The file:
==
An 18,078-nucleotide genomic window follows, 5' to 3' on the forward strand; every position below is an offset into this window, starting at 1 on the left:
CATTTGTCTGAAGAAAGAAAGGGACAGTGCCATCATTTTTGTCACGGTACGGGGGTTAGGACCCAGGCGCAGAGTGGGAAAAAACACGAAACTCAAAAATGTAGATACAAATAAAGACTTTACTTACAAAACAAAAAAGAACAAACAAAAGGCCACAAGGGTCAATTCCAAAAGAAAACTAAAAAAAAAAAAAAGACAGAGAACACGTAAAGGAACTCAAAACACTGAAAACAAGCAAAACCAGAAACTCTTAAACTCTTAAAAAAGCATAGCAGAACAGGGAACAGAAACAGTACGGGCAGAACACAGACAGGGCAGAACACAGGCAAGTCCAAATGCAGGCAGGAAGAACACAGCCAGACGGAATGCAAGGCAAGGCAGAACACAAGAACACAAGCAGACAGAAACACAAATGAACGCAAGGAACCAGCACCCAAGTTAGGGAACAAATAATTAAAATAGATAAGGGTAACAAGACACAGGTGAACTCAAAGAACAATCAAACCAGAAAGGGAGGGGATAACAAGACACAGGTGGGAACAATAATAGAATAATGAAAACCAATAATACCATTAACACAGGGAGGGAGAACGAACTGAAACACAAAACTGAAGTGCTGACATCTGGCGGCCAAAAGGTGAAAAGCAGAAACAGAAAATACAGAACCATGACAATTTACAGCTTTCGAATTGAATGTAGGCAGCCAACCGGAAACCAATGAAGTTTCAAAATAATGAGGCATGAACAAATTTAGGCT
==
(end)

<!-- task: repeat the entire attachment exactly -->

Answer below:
An 18,078-nucleotide genomic window follows, 5' to 3' on the forward strand; every position below is an offset into this window, starting at 1 on the left:
CATTTGTCTGAAGAAAGAAAGGGACAGTGCCATCATTTTTGTCACGGTACGGGGGTTAGGACCCAGGCGCAGAGTGGGAAAAAACACGAAACTCAAAAATGTAGATACAAATAAAGACTTTACTTACAAAACAAAAAAGAACAAACAAAAGGCCACAAGGGTCAATTCCAAAAGAAAACTAAAAAAAAAAAAAAGACAGAGAACACGTAAAGGAACTCAAAACACTGAAAACAAGCAAAACCAGAAACTCTTAAACTCTTAAAAAAGCATAGCAGAACAGGGAACAGAAACAGTACGGGCAGAACACAGACAGGGCAGAACACAGGCAAGTCCAAATGCAGGCAGGAAGAACACAGCCAGACGGAATGCAAGGCAAGGCAGAACACAAGAACACAAGCAGACAGAAACACAAATGAACGCAAGGAACCAGCACCCAAGTTAGGGAACAAATAATTAAAATAGATAAGGGTAACAAGACACAGGTGAACTCAAAGAACAATCAAACCAGAAAGGGAGGGGATAACAAGACACAGGTGGGAACAATAATAGAATAATGAAAACCAATAATACCATTAACACAGGGAGGGAGAACGAACTGAAACACAAAACTGAAGTGCTGACATCTGGCGGCCAAAAGGTGAAAAGCAGAAACAGAAAATACAGAACCATGACAATTTACAGCTTTCGAATTGAATGTAGGCAGCCAACCGGAAACCAATGAAGTTTCAAAATAATGAGGCATGAACAAATTTAGGCT